“Working with others is, in my mind, the future of business. You have a larger audience, more ideas, shared risk, shared workload and you will be getting a portion of something greater than had you done it alone.”
- Seth Nichol, VP at Dealer Surge

Take MyPaddi by MOBicure, an app that provides sexual and reproductive health information and services for young women in Africa. “It was easily accessible for girls who come from countries where sexual education is not so sophisticated and are confronted with these problems who need counseling and access to medical solutions,” said Mei-Pochtler.

So far, MyPaddi has helped 130,000 girls across 16 African countries cope with sexual abuse, preventions of teenage pregnancies, or HIV infections. Likewise, Flare, which launched in 2016, has saved over 10,000 acute patients and helped enable the safe delivery of 4,000 babies with its network of ambulances, hospital providers, and national emergency services. More than a million people use the platform in Kenya.

The third awardee, VaxiGlobal, uses contactless biometrics to help provide access to vaccines by scanning individual faces on mobile phones and creating digital certificates in a secure cloud. It has built relationships with the Ministries of Health in Zimbabwe, Botswana, Zambia, the Democratic Republic of Congo, and Nigeria, as well as WHO Africa, to help millions of Africans who are not vaccinated or who have either misplaced or lost their vaccination card, or do not have an ID card.

Ahead of its final calls for applications for this year’s award, there are three main areas that KAAIA is particularly interested in, each focusing on how digital solutions can solve issues around sustainable development goals, such as achieving food security and improving food systems, nutrition, and sustainable energy security.

“Take energy security, for example,” said Mei-Pochtler. “If you want to solve the energy problem that we have in Europe, which is about cost and sustainability, and you want to solve Africa’s energy problems, which are due to inaccessibility, then we in Europe need to work with Africa because a lot of photovoltaic-based solutions are easier to implement there. The African continent has abundant and uniform solar resources, low grid infrastructure, and high demand for clean and accessible energy.”

“Africa is not a single country but a continent, one that is a place of real business opportunity that the world should be alive to.”
- Tony Elumelu, Chairperson of the United Bank for Africa

One challenge that KAAIA faces is trying to encourage big businesses to become more active in Africa. “We tried to activate a lot of large companies, but I would say the success was limited. Why? Because if you look at the risk-return profile, it’s more difficult to predict compared to engagement in other areas. That’s one of the limiting factors.

That’s why I think that one needs to bridge the financing gap and the involvement gap by large companies,” she reflected.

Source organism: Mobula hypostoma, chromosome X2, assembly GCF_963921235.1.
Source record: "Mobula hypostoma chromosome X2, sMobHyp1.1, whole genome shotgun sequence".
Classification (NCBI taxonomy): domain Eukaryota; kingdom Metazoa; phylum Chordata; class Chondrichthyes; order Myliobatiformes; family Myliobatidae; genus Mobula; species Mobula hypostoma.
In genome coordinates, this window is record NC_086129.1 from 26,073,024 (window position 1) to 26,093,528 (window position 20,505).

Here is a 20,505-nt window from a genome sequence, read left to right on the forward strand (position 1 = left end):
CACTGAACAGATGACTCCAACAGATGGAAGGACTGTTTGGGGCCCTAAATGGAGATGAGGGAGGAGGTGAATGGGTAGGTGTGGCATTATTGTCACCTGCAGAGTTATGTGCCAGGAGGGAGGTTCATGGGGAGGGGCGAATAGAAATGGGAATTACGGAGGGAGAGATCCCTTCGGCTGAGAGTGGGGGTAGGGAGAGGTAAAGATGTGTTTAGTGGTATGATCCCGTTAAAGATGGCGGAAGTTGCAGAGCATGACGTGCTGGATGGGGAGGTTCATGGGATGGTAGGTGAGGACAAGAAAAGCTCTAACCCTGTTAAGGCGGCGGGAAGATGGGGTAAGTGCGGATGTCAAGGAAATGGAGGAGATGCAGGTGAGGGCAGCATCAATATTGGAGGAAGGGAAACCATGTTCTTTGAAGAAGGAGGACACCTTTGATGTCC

“What I see as a way out is that you have some entrepreneurial companies that are driven by entrepreneurs who are mission-based and purpose-driven. They are more accessible. They are willing to engage more in areas with a sub-optimal risk-return profile. One needs to be realistic about that and to do whatever it takes.”

Looking forward, what that means for KAAIA is to make sure its role as a partner in conversation and cooperation with innovative companies in Africa does not inadvertently foster dependency.

“Our role as partners is to make sure that Africans really identify what is best for them, what the development trajectory is that they want to take, and that they develop agency,” said Mei-Pochtler. “I am convinced that developing agency in people is essential, and that has a lot to do with education. That is why my main involvement in the not-for-profit area and the social impact area is in education. Because that’s where we have the biggest lever.”

“You need both if you want to solve the big societal problems,” added Mei-Pochtler, who previously founded a network of bilingual schools in Germany called Phorms, as well as serving on the boards of educational projects and organizations like Teach For All and Business@School.

“You can only solve the problems if you have an entrepreneurial solution and a business case,” she said. “On the way, you need to fill the investment gap and the business case gap. That’s why a not-for-profit engagement is effective. It’s always a combination of public/private partnership and the public/role definition over time, particularly to get things started.”

This article was developed in collaboration with the Global Peter Drucker Forum. This year’s Forum will be held on 14-15 November in Vienna.


Antonella Mei-Pochtler

Antonella Mei-Pochtler Board member, Publicis and Generali; Co-chair of the Kofi Annan Award for Innovation in Africa

Antonella Mei-Pochtler is an Italian businesswoman and strategy leader with deep experience in the global consumer, media, and technology sectors, both as advisor and executive. She was a member of BCG’s global executive committee, its top leadership team, and held a number of key European and global management positions in the business with a focus on digital transformation, strategy, and organizational development. She was named amongst the top 25 consultants worldwide by Consulting magazine and was honored with its Women Leaders in Consulting Lifetime Achievement award in 2013. Mei-Pochtler is currently co-chair of the High-Level Board of Advisors and Jury of the Kofi Annan Award for Innovation in Africa.